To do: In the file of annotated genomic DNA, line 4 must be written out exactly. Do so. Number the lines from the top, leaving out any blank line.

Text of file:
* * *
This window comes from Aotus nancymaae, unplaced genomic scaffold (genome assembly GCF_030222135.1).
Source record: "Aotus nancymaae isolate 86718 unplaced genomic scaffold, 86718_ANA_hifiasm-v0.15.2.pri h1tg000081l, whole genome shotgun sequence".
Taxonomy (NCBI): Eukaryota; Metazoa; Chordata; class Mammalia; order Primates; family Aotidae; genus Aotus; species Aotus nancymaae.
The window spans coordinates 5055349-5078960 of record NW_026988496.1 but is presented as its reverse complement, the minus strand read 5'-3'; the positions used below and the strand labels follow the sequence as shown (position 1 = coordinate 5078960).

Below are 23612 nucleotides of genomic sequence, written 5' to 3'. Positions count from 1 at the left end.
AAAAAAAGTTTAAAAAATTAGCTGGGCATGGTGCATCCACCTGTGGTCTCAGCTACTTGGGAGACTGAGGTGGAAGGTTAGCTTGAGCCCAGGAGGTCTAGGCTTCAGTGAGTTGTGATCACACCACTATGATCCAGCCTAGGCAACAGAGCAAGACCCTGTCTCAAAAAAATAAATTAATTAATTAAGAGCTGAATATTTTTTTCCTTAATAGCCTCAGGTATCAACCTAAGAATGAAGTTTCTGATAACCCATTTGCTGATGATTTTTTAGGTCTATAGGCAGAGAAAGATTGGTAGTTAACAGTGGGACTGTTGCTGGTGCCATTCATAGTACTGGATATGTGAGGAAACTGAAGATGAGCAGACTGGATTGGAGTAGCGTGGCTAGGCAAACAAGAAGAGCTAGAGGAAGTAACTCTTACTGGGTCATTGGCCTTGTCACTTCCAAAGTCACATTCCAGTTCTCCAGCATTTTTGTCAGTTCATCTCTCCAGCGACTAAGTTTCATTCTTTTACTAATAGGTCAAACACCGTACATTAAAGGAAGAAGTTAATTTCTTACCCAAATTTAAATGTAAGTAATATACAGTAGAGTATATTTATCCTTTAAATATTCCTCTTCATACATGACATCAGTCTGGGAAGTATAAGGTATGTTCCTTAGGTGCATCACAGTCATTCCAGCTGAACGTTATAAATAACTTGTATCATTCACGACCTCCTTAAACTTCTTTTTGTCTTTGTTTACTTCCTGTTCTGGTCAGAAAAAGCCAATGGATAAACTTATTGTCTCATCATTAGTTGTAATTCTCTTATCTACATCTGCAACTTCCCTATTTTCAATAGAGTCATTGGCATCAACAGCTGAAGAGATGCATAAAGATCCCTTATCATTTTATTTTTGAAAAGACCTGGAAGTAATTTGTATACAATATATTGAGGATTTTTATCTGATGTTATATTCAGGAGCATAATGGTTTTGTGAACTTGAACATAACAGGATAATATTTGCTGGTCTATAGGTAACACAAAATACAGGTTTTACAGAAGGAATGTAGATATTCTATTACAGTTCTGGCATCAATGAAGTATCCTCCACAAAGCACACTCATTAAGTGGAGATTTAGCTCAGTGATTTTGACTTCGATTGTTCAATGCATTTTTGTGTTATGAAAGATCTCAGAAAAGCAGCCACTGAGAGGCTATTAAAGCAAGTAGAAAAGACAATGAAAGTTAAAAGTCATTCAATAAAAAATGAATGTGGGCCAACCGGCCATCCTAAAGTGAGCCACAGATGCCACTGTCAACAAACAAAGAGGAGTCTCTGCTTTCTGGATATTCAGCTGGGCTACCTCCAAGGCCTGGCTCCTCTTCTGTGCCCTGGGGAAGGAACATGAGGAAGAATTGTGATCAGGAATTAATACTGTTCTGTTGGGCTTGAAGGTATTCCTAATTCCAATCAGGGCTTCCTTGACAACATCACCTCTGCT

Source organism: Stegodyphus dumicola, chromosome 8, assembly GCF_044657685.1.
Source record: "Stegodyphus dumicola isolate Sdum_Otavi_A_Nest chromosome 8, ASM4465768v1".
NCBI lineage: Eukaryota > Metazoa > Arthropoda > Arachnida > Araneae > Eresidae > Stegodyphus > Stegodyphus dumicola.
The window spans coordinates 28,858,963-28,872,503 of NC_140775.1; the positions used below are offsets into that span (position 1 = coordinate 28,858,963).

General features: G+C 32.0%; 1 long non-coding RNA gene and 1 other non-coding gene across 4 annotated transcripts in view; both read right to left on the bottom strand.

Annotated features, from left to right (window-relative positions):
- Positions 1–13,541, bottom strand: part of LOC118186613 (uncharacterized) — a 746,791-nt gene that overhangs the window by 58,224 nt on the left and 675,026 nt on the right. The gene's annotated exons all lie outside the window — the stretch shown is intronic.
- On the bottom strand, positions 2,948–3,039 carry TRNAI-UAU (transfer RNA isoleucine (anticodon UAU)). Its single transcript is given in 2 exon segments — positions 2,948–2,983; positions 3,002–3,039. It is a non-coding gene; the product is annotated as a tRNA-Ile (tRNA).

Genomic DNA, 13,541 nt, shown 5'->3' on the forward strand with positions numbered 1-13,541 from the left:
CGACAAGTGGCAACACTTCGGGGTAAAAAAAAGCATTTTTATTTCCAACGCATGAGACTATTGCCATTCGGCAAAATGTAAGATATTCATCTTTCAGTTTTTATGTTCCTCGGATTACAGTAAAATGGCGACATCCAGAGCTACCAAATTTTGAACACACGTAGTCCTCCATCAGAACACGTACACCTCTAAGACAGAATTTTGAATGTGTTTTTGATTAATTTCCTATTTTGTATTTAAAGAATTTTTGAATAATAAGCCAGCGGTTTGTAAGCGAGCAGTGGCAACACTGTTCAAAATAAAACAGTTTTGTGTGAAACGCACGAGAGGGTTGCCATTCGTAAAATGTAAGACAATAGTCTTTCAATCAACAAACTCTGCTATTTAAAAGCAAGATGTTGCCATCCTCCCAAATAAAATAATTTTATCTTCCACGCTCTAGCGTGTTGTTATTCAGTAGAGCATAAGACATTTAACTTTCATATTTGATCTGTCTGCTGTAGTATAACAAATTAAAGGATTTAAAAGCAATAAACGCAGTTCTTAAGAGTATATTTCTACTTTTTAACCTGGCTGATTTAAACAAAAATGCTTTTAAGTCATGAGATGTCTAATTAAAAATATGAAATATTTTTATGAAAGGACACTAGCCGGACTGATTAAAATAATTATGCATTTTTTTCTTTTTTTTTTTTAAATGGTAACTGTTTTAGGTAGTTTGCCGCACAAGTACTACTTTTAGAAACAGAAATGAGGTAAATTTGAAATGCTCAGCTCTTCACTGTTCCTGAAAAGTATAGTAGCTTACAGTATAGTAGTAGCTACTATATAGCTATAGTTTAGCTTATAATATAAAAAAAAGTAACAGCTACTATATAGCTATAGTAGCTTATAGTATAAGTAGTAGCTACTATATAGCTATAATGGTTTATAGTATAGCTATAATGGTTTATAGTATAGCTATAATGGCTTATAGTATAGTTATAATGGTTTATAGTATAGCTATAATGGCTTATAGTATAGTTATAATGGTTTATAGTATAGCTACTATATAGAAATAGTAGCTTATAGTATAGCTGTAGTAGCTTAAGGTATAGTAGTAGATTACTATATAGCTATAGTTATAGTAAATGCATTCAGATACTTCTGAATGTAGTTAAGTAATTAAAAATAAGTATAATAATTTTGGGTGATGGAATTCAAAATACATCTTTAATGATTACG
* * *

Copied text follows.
The window spans coordinates 5055349-5078960 of record NW_026988496.1 but is presented as its reverse complement, the minus strand read 5'-3'; the positions used below and the strand labels follow the sequence as shown (position 1 = coordinate 5078960).